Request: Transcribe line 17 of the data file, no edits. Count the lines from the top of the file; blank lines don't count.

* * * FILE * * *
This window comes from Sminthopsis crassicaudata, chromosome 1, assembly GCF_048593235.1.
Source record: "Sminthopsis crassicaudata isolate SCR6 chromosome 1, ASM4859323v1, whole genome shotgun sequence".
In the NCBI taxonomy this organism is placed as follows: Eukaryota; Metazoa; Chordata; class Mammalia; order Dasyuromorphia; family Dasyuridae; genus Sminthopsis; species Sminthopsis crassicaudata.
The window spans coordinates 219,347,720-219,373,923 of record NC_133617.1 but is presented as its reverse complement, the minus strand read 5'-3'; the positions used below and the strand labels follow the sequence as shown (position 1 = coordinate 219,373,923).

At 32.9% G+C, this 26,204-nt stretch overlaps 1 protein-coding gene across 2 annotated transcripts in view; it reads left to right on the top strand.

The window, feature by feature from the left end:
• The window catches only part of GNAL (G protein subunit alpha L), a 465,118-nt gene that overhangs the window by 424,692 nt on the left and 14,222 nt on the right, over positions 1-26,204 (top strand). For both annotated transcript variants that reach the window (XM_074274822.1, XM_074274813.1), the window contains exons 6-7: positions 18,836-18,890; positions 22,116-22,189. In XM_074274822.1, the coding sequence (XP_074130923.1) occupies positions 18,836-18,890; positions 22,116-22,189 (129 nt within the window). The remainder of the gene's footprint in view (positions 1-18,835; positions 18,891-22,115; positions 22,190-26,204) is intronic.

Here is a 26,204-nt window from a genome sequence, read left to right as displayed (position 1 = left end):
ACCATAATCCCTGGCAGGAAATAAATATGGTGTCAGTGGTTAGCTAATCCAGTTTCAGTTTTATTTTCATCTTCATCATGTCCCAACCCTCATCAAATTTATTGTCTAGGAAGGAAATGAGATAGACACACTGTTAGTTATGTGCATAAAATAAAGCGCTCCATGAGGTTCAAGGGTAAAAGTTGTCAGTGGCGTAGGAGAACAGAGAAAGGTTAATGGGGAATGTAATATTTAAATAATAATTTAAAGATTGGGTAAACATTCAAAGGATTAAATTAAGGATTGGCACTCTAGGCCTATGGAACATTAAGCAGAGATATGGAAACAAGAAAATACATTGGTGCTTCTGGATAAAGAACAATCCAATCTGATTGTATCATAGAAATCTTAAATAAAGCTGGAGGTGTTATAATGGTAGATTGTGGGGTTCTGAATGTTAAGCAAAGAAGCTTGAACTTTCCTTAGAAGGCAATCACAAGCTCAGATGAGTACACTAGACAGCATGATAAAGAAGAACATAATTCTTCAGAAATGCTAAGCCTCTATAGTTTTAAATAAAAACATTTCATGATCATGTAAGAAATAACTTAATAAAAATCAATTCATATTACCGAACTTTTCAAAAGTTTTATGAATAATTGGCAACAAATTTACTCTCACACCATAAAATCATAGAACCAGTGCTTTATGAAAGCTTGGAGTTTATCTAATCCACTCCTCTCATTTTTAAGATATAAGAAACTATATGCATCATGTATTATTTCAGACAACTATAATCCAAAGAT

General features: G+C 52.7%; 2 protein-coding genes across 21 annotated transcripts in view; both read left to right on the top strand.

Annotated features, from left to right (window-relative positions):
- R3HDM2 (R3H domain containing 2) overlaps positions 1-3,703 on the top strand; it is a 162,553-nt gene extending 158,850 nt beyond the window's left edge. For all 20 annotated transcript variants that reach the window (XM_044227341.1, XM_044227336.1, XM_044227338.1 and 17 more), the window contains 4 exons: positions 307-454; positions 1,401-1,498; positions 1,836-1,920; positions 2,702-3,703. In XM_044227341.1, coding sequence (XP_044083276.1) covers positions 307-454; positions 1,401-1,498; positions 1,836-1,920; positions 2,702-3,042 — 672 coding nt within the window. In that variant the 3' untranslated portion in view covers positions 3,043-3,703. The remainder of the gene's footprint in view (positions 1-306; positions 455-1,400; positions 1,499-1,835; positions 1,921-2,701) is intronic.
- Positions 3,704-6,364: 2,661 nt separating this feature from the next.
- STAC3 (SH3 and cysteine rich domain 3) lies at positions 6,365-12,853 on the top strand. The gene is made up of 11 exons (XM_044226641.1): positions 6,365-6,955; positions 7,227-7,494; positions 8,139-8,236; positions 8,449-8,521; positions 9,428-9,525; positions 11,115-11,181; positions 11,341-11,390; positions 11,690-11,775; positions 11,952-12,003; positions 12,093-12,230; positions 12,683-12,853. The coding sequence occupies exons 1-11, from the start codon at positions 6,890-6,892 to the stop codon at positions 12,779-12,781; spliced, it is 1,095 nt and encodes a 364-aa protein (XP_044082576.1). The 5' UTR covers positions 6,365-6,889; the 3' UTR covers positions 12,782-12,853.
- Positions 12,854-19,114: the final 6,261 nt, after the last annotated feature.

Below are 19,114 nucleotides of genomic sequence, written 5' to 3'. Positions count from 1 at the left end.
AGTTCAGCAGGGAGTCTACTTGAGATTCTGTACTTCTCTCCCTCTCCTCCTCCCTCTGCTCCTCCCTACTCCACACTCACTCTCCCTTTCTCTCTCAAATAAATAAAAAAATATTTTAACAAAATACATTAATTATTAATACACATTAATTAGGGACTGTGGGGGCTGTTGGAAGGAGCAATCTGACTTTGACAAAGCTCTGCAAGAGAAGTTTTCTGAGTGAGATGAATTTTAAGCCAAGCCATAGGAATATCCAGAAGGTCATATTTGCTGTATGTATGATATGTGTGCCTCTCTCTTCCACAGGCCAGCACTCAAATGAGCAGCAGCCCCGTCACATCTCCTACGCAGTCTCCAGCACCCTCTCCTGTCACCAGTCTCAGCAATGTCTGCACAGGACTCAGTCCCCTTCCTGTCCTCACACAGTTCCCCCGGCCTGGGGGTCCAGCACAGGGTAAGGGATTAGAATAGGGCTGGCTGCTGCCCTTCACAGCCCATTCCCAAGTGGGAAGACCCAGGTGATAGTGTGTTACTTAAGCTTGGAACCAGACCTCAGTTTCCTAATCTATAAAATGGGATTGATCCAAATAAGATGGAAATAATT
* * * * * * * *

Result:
AGTTCAGCAGGGAGTCTACTTGAGATTCTGTACTTCTCTCCCTCTCCTCCTCCCTCTGCTCCTCCCTACTCCACACTCACTCTCCCTTTCTCTCTCAAATAAATAAAAAAATATTTTAACAAAATACATTAATTATTAATACACATTAATTAGGGACTGTGGGGGCTGTTGGAAGGAGCAATCTGACTTTGACAAAGCTCTGCAAGAGAAGTTTTCTGAGTGAGATGAATTTTAAGCCAAGCCATAGGAATATCCAGAAGGTCATATTTGCTGTATGTATGATATGTGTGCCTCTCTCTTCCACAGGCCAGCACTCAAATGAGCAGCAGCCCCGTCACATCTCCTACGCAGTCTCCAGCACCCTCTCCTGTCACCAGTCTCAGCAATGTCTGCACAGGACTCAGTCCCCTTCCTGTCCTCACACAGTTCCCCCGGCCTGGGGGTCCAGCACAGGGTAAGGGATTAGAATAGGGCTGGCTGCTGCCCTTCACAGCCCATTCCCAAGTGGGAAGACCCAGGTGATAGTGTGTTACTTAAGCTTGGAACCAGACCTCAGTTTCCTAATCTATAAAATGGGATTGATCCAAATAAGATGGAAATAATT